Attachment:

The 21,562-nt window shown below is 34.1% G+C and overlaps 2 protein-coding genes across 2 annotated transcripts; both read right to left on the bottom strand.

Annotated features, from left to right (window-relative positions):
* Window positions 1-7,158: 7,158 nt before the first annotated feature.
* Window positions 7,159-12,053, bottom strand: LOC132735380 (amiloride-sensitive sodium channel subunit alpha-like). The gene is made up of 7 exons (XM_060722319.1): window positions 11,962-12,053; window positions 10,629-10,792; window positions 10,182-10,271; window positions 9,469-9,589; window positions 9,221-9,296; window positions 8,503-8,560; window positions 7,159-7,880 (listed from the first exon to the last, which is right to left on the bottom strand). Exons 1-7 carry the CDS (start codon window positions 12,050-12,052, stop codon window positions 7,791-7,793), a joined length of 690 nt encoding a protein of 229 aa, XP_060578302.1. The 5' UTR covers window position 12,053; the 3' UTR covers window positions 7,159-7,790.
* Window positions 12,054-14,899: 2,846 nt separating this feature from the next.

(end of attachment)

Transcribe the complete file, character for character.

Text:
The 21,562-nt window shown below is 34.1% G+C and overlaps 2 protein-coding genes across 2 annotated transcripts; both read right to left on the bottom strand.

Annotated features, from left to right (window-relative positions):
* Window positions 1-7,158: 7,158 nt before the first annotated feature.
* Window positions 7,159-12,053, bottom strand: LOC132735380 (amiloride-sensitive sodium channel subunit alpha-like). The gene is made up of 7 exons (XM_060722319.1): window positions 11,962-12,053; window positions 10,629-10,792; window positions 10,182-10,271; window positions 9,469-9,589; window positions 9,221-9,296; window positions 8,503-8,560; window positions 7,159-7,880 (listed from the first exon to the last, which is right to left on the bottom strand). Exons 1-7 carry the CDS (start codon window positions 12,050-12,052, stop codon window positions 7,791-7,793), a joined length of 690 nt encoding a protein of 229 aa, XP_060578302.1. The 5' UTR covers window position 12,053; the 3' UTR covers window positions 7,159-7,790.
* Window positions 12,054-14,899: 2,846 nt separating this feature from the next.